Belief (September 12)


“As the essence of courage is to stake one’s life on a possibility, so the essence of faith is to believe that the possibility exists” (William Salter).

BELIEF IS THE WILLINGNESS TO ACCEPT UNSEEN REALITIES, NOT ONLY IN SPIRITUAL MATTERS BUT ALSO IN THOSE THAT ARE MORE MUNDANE. And not only does it accept them in the safety of the library, belief is willing to stake its life on the truth of its convictions — out there on the front lines where the consequences of being wrong are huge. It doesn’t do this blindly or foolishly, but the fact remains, it does do it. To believe is (1) to be sure that a particular possibility exists, and (2) to take a real stand, based on that surety.

First of all, let it be said that we do need to be careful in judging the evidence. Richard Whately, who wrote so powerfully on the idea of belief, offered this caution: “As one may bring himself to believe almost anything he is inclined to believe, it makes all the difference whether we begin or end with the inquiry, ‘What is truth?'”

But if some people are too gullible, others are too cynical. In reacting against blind, uncritical belief, let’s not overreact and refuse to believe anything at all. Belief is not a vice but a virtue, a character trait that opens the door to many of the best things this world has to offer. So let’s be people who are willing to believe when belief is called for.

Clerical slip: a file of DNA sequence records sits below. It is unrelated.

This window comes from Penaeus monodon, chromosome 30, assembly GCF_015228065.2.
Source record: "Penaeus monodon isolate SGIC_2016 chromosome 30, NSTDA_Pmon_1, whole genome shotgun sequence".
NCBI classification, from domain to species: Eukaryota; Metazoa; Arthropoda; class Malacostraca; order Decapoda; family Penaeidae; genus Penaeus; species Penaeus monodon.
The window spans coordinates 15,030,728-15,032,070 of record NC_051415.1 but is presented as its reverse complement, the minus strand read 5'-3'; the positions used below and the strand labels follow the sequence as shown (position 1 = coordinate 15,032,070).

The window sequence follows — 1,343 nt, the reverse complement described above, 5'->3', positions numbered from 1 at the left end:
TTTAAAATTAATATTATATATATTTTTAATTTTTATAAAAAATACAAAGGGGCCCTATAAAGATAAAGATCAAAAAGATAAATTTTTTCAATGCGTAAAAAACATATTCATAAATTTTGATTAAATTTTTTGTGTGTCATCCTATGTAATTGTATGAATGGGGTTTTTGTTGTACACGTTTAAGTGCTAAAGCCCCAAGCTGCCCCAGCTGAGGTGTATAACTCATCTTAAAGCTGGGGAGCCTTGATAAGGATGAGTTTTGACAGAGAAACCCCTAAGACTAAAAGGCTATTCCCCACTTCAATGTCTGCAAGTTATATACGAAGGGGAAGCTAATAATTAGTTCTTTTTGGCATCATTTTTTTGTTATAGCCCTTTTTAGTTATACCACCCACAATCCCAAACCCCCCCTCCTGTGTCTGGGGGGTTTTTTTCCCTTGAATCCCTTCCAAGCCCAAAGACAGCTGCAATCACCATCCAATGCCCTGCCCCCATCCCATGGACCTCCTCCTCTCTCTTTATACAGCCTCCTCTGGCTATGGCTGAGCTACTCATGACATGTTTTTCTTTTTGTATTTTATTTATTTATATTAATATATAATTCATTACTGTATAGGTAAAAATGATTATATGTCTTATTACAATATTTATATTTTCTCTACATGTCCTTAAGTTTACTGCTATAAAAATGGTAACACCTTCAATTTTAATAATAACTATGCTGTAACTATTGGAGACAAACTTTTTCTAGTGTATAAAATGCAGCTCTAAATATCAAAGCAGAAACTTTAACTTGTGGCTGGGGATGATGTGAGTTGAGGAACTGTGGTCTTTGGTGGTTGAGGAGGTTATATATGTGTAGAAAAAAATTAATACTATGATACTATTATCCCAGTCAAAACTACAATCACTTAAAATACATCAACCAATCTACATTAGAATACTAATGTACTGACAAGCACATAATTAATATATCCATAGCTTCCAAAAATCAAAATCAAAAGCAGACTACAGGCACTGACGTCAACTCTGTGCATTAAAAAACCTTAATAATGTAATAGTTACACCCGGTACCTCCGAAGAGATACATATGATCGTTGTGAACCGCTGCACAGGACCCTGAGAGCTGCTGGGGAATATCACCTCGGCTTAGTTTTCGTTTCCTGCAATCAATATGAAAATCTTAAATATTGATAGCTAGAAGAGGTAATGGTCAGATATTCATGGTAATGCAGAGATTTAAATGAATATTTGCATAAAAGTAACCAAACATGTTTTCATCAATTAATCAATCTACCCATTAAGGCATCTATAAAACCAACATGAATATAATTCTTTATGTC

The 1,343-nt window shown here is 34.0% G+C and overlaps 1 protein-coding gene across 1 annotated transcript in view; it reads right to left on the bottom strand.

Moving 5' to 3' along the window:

If you’re a person who won’t accept anything without empirical evidence, then you’ve made a choice that will limit you severely before you die. If the only thing real for you is what you can “see,” you won’t have rich relationships and the legacy you leave won’t be worthy. Before you go any further, you’d do well to think about J. F. Clarke’s observation: “All the strength and force of man comes from his faith in things unseen . . . Strong convictions precede great actions.”

For the time being, the truly great realities almost always fall into the realm of “possibilities.” But what shall we do: back away from the evidence, retreat into the cramped cave of what we “know,” and simply wait for the end to come? No, we can be much bolder than that. When there is reason to believe, we can be willing to believe. And acting on the basis of belief, we can move from mere living to real life.

“Be not afraid of life. Believe that life is worth living, and your belief will help create the fact” (William James).

Gary Henry –